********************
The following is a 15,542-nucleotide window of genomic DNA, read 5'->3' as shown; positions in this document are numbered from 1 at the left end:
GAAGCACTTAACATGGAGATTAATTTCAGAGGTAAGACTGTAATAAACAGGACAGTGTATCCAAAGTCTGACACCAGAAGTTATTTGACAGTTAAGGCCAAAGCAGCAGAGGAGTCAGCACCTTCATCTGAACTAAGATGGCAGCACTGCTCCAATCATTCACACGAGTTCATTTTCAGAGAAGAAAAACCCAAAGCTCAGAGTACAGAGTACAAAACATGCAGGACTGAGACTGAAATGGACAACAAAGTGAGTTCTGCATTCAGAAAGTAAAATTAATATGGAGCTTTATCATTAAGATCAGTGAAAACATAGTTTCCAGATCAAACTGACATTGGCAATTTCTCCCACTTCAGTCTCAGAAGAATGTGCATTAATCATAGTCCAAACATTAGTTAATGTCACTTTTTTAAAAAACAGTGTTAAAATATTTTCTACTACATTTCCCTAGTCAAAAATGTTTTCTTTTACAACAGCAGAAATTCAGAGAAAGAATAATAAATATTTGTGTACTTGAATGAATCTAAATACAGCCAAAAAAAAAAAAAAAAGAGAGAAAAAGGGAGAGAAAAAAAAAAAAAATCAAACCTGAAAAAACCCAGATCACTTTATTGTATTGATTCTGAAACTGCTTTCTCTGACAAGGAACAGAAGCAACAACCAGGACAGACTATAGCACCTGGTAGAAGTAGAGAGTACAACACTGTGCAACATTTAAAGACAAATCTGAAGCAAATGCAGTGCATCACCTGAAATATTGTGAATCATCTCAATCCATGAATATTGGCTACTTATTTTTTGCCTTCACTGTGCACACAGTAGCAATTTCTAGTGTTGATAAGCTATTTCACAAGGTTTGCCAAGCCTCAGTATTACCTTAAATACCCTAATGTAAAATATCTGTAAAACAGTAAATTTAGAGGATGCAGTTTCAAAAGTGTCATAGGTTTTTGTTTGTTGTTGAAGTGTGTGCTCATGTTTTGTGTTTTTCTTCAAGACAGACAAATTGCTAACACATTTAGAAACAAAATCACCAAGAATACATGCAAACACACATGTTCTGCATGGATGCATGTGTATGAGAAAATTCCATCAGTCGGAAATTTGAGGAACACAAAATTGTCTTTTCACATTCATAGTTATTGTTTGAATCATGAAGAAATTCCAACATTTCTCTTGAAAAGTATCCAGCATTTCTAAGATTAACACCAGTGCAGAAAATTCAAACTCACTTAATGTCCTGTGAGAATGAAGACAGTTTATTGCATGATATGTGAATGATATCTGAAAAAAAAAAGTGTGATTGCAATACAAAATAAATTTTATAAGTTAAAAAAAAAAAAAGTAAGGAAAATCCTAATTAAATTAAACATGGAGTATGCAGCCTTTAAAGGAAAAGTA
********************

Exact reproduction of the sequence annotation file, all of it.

The following is a 15,542-nucleotide window of genomic DNA, read 5'->3' as shown; positions in this document are numbered from 1 at the left end:
GAAGCACTTAACATGGAGATTAATTTCAGAGGTAAGACTGTAATAAACAGGACAGTGTATCCAAAGTCTGACACCAGAAGTTATTTGACAGTTAAGGCCAAAGCAGCAGAGGAGTCAGCACCTTCATCTGAACTAAGATGGCAGCACTGCTCCAATCATTCACACGAGTTCATTTTCAGAGAAGAAAAACCCAAAGCTCAGAGTACAGAGTACAAAACATGCAGGACTGAGACTGAAATGGACAACAAAGTGAGTTCTGCATTCAGAAAGTAAAATTAATATGGAGCTTTATCATTAAGATCAGTGAAAACATAGTTTCCAGATCAAACTGACATTGGCAATTTCTCCCACTTCAGTCTCAGAAGAATGTGCATTAATCATAGTCCAAACATTAGTTAATGTCACTTTTTTAAAAAACAGTGTTAAAATATTTTCTACTACATTTCCCTAGTCAAAAATGTTTTCTTTTACAACAGCAGAAATTCAGAGAAAGAATAATAAATATTTGTGTACTTGAATGAATCTAAATACAGCCAAAAAAAAAAAAAAAAGAGAGAAAAAGGGAGAGAAAAAAAAAAAAAATCAAACCTGAAAAAACCCAGATCACTTTATTGTATTGATTCTGAAACTGCTTTCTCTGACAAGGAACAGAAGCAACAACCAGGACAGACTATAGCACCTGGTAGAAGTAGAGAGTACAACACTGTGCAACATTTAAAGACAAATCTGAAGCAAATGCAGTGCATCACCTGAAATATTGTGAATCATCTCAATCCATGAATATTGGCTACTTATTTTTTGCCTTCACTGTGCACACAGTAGCAATTTCTAGTGTTGATAAGCTATTTCACAAGGTTTGCCAAGCCTCAGTATTACCTTAAATACCCTAATGTAAAATATCTGTAAAACAGTAAATTTAGAGGATGCAGTTTCAAAAGTGTCATAGGTTTTTGTTTGTTGTTGAAGTGTGTGCTCATGTTTTGTGTTTTTCTTCAAGACAGACAAATTGCTAACACATTTAGAAACAAAATCACCAAGAATACATGCAAACACACATGTTCTGCATGGATGCATGTGTATGAGAAAATTCCATCAGTCGGAAATTTGAGGAACACAAAATTGTCTTTTCACATTCATAGTTATTGTTTGAATCATGAAGAAATTCCAACATTTCTCTTGAAAAGTATCCAGCATTTCTAAGATTAACACCAGTGCAGAAAATTCAAACTCACTTAATGTCCTGTGAGAATGAAGACAGTTTATTGCATGATATGTGAATGATATCTGAAAAAAAAAAGTGTGATTGCAATACAAAATAAATTTTATAAGTTAAAAAAAAAAAAAGTAAGGAAAATCCTAATTAAATTAAACATGGAGTATGCAGCCTTTAAAGGAAAAGTA